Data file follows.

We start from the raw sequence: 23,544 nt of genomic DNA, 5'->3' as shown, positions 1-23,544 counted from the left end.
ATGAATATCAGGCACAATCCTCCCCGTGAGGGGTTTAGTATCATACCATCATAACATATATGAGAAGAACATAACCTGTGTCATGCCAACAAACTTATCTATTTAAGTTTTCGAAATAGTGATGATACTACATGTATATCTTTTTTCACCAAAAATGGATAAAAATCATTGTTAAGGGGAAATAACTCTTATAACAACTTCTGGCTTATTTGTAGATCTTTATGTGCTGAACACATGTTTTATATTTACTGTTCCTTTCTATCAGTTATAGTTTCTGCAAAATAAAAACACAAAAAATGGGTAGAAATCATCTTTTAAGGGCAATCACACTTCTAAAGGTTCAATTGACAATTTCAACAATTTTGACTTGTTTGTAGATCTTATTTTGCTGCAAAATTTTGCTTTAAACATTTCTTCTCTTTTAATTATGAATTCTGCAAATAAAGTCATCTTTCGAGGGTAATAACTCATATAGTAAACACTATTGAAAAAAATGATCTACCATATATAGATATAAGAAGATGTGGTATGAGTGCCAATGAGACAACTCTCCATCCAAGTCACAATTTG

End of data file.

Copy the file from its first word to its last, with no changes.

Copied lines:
We start from the raw sequence: 23,544 nt of genomic DNA, 5'->3' as shown, positions 1-23,544 counted from the left end.
ATGAATATCAGGCACAATCCTCCCCGTGAGGGGTTTAGTATCATACCATCATAACATATATGAGAAGAACATAACCTGTGTCATGCCAACAAACTTATCTATTTAAGTTTTCGAAATAGTGATGATACTACATGTATATCTTTTTTCACCAAAAATGGATAAAAATCATTGTTAAGGGGAAATAACTCTTATAACAACTTCTGGCTTATTTGTAGATCTTTATGTGCTGAACACATGTTTTATATTTACTGTTCCTTTCTATCAGTTATAGTTTCTGCAAAATAAAAACACAAAAAATGGGTAGAAATCATCTTTTAAGGGCAATCACACTTCTAAAGGTTCAATTGACAATTTCAACAATTTTGACTTGTTTGTAGATCTTATTTTGCTGCAAAATTTTGCTTTAAACATTTCTTCTCTTTTAATTATGAATTCTGCAAATAAAGTCATCTTTCGAGGGTAATAACTCATATAGTAAACACTATTGAAAAAAATGATCTACCATATATAGATATAAGAAGATGTGGTATGAGTGCCAATGAGACAACTCTCCATCCAAGTCACAATTTG